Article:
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This list has been pre-screened. Books in this color were highly recommended by KAAN conference attendees. Contact Us with additions or corrections.
When My Name was Keoko by Linda Sue Park With national pride and occasional fear, a brother and sister face increasingly oppressive occupation of Korea by Japan during World War II, which threatens to suppress Korean culture entirely.
When My Sister Was Cleopatra Moon by Frances Park Story of a young girl's adulation of her older sister and of both their struggles to find identity as Korean-American women.
When You Were Born in Korea by Brian Boyd B&W photos and text tell the story of Korean adoptions. Is considered appropriate for late elementary children or as a quick read for friends and family members interested in learning more about Korean adoptions.
Where on Earth is My Bagel? by Frances Park and Ginger Park Multicultural tale on the power of perseverance. No one knows how the idea of a New York bagel popped into Yum Yung's head. Yum Yung lives in Korea where there are no New York bagels, and one day he just knows he has to have one. Illustrations evoke the intricate and colorful patterns found in Korean fabrics.
Where the Sun Kisses the Sea by Susan Gabel A little boy living in an orphanage dreams of finding a forever family where all the children share the same family name. Hazy watercolor pics . . . poetic writing that perhaps reads better for adults than kids.
Who Am I? by Charlene C. Giannetti Straight talk from adopted kids and young adults about the questions preteens and teens face at this age.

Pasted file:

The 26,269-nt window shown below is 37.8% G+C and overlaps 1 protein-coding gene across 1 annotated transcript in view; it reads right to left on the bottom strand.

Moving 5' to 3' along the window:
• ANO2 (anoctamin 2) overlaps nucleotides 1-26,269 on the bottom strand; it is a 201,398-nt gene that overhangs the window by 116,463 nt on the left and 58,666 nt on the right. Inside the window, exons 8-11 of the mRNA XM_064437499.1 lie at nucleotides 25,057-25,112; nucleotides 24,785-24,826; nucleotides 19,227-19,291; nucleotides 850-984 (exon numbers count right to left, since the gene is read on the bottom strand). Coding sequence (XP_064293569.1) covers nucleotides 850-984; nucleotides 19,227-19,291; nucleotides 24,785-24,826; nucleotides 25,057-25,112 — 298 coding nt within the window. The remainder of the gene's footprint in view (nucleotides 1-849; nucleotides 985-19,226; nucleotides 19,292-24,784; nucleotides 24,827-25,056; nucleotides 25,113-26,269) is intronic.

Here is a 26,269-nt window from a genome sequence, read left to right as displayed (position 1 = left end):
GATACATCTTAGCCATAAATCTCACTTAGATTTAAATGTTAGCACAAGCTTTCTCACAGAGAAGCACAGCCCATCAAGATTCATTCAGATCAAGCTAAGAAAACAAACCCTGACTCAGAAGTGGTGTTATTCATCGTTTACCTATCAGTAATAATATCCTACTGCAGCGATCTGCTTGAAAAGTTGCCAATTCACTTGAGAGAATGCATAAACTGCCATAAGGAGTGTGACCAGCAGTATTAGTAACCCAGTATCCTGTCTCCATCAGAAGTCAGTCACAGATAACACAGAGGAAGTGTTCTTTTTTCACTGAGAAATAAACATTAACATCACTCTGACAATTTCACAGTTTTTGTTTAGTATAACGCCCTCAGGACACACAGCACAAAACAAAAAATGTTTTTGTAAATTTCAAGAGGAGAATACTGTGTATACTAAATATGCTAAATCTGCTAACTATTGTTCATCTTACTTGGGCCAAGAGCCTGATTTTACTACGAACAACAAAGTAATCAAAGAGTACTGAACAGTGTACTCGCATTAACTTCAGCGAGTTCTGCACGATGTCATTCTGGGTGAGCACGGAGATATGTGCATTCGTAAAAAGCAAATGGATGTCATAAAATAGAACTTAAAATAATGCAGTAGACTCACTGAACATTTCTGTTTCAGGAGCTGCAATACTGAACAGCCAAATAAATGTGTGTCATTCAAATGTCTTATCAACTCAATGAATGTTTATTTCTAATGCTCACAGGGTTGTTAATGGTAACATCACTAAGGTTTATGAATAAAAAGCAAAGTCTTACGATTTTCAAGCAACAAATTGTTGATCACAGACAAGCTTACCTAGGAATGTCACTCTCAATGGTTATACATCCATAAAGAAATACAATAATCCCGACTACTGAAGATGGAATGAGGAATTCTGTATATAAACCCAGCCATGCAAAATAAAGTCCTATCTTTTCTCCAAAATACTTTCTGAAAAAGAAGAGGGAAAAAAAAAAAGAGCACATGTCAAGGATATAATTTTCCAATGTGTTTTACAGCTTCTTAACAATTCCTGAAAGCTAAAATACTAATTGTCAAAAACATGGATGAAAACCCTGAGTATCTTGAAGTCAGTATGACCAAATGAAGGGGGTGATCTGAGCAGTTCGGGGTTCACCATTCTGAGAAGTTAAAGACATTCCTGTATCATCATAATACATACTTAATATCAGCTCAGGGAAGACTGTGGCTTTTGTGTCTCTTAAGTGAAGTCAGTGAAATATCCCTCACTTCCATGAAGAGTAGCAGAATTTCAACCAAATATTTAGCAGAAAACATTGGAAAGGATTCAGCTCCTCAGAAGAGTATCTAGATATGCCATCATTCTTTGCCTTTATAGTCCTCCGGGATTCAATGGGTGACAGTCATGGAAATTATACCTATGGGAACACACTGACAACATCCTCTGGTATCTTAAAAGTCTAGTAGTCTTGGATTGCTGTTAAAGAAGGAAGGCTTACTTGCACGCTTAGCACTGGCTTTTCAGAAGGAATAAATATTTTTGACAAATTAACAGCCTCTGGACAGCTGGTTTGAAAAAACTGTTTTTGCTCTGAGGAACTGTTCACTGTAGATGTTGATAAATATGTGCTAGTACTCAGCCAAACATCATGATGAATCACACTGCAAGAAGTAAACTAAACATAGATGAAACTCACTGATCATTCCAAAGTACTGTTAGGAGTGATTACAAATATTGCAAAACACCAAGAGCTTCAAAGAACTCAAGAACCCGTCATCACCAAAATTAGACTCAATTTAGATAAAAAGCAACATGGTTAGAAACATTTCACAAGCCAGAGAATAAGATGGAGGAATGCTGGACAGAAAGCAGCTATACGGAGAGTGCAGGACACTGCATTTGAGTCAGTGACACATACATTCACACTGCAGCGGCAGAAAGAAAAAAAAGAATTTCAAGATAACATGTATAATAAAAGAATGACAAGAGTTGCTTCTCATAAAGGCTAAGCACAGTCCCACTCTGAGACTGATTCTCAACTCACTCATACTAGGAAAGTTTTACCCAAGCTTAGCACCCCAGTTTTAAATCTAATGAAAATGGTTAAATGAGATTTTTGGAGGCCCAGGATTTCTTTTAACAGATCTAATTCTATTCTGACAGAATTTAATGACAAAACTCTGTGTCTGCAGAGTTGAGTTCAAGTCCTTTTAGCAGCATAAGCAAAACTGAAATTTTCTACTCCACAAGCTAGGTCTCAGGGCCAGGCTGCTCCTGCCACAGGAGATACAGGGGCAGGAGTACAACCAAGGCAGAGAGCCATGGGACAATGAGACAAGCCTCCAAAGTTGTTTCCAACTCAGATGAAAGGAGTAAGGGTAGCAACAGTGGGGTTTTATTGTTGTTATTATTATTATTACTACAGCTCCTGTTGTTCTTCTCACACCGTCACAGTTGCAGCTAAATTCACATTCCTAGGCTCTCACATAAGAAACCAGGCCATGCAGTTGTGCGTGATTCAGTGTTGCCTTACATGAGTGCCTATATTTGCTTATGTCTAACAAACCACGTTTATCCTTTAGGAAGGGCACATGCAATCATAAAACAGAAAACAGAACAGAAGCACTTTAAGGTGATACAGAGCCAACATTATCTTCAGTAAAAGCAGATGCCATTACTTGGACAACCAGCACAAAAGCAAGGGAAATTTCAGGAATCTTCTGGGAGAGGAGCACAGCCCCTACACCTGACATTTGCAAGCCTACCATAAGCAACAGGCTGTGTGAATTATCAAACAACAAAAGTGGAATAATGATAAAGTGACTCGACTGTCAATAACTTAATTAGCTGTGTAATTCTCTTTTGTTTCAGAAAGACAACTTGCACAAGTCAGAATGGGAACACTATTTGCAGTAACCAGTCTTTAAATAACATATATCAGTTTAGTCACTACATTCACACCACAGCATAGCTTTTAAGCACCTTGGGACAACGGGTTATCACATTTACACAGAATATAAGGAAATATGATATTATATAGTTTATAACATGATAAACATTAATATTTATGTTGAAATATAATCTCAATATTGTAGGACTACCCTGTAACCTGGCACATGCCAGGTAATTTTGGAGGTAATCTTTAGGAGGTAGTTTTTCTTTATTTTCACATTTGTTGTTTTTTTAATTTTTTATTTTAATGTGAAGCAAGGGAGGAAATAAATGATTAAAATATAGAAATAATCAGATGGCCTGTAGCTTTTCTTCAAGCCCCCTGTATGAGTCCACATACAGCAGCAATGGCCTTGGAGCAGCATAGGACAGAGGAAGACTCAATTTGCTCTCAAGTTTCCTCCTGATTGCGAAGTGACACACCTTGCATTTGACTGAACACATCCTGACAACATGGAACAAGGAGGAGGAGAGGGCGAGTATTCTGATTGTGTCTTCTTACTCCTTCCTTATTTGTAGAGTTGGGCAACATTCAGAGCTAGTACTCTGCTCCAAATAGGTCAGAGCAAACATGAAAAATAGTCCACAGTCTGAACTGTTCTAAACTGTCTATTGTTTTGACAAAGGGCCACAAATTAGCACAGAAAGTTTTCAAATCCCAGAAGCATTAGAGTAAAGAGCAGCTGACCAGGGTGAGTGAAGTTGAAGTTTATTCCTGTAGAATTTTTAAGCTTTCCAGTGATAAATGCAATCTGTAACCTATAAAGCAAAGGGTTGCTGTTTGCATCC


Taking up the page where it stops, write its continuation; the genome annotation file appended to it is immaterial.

Who Belongs Here? An American Story by Margy Burns Knight Story of a boy who fled war-torn Cambodia for a Thai refugee camp before immigrating to the US...open-ended style makes it a useful tool for teachers to introduce the topics of racism, tolerance, and immigration into the classroom.
William is My Brother by Jane T. Schnitter Factual, upbeat story about two brothers -- the older one is biological and the younger adopted. It focuses on what they like and dislike about each other, and how normal and natural their brotherhood is.
Willow Tree Shade: The Susan Ahn Cuddy Story by John Cha Biography of the daughter of a famous Korean hero, who is worthy of honor in her own right as the first woman gunnery officer in the Navy, a sought-after intelligence analyst, and restaurateur.
With Eyes Wide Open published by CHSM Particularly for parents adopting children over the age of 1 year. It's in a workbook/workshop type of format--each chapter covers a different topic and there are discussion questions and activity questions at the end of each chapter.
Woodcutter and Tiger Brother by Nami Rhee Folktale representing the courageous sprit of the Korean people and the importance placed on filial piety (faithfulness to one's parents).
Year of Impossible Good-byes by Sook Nyul Choi A young girl survives the oppression of Japanese and Russian occupation of North Korea during the 1940's, to later escape to freedom in South Korea. Excellent story.
Yell-Oh Girls! Emerging Voices Explore Culture, Identity, and Growing Up Asian American edited by Vickie Nam Anthology of teen writings on what it is like to grow up Asian American.
Yellow: Race in American Beyond Black and White by Frank Wu Informative contribution to the discussion of race.
Yoon and the Christmas Mitten by Helen Recorvits Yoon, A Korean-American girl, is excited to hear about Christmas at her school...but her family tells her that such things are not part of their Korean traditions.
Your First 100 Words in Korean by Passport Books Includes flash cards.
Your Very Own Adoption Story: A Photo Album/ Story Book by Margie Mintz A general story book about adoption that can be personalized with pictures of child, family, and friends. Bound card stock pages close with a ribbon tie.
Yunmi and Halmoni's Trip by Sook Nyul Choi Elementary-age girl travels to Korea for first time with her grandma (halmoni) to visit other family members and worries her grandma won't want to return home. Excellent cultural detail.